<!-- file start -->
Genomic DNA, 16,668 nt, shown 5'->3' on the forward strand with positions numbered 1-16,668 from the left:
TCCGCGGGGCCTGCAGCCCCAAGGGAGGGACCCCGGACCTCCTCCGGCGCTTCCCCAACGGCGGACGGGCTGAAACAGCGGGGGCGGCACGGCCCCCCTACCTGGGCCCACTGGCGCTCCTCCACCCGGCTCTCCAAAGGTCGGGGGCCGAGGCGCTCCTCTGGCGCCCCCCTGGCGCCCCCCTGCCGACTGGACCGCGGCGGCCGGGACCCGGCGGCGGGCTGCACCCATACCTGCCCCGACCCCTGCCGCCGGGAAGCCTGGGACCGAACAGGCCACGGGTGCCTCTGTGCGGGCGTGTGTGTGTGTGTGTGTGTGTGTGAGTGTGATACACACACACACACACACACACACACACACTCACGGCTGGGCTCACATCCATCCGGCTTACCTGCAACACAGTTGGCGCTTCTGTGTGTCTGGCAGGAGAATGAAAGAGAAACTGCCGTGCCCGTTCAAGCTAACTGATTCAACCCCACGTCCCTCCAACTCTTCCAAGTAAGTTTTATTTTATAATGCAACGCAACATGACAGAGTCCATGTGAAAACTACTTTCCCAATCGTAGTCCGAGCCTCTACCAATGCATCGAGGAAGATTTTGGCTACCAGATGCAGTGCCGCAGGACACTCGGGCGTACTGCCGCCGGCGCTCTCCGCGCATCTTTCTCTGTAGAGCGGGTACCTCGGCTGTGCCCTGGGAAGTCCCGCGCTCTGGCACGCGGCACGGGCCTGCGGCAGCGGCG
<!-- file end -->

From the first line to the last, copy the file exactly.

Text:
Genomic DNA, 16,668 nt, shown 5'->3' on the forward strand with positions numbered 1-16,668 from the left:
TCCGCGGGGCCTGCAGCCCCAAGGGAGGGACCCCGGACCTCCTCCGGCGCTTCCCCAACGGCGGACGGGCTGAAACAGCGGGGGCGGCACGGCCCCCCTACCTGGGCCCACTGGCGCTCCTCCACCCGGCTCTCCAAAGGTCGGGGGCCGAGGCGCTCCTCTGGCGCCCCCCTGGCGCCCCCCTGCCGACTGGACCGCGGCGGCCGGGACCCGGCGGCGGGCTGCACCCATACCTGCCCCGACCCCTGCCGCCGGGAAGCCTGGGACCGAACAGGCCACGGGTGCCTCTGTGCGGGCGTGTGTGTGTGTGTGTGTGTGTGTGAGTGTGATACACACACACACACACACACACACACACACTCACGGCTGGGCTCACATCCATCCGGCTTACCTGCAACACAGTTGGCGCTTCTGTGTGTCTGGCAGGAGAATGAAAGAGAAACTGCCGTGCCCGTTCAAGCTAACTGATTCAACCCCACGTCCCTCCAACTCTTCCAAGTAAGTTTTATTTTATAATGCAACGCAACATGACAGAGTCCATGTGAAAACTACTTTCCCAATCGTAGTCCGAGCCTCTACCAATGCATCGAGGAAGATTTTGGCTACCAGATGCAGTGCCGCAGGACACTCGGGCGTACTGCCGCCGGCGCTCTCCGCGCATCTTTCTCTGTAGAGCGGGTACCTCGGCTGTGCCCTGGGAAGTCCCGCGCTCTGGCACGCGGCACGGGCCTGCGGCAGCGGCG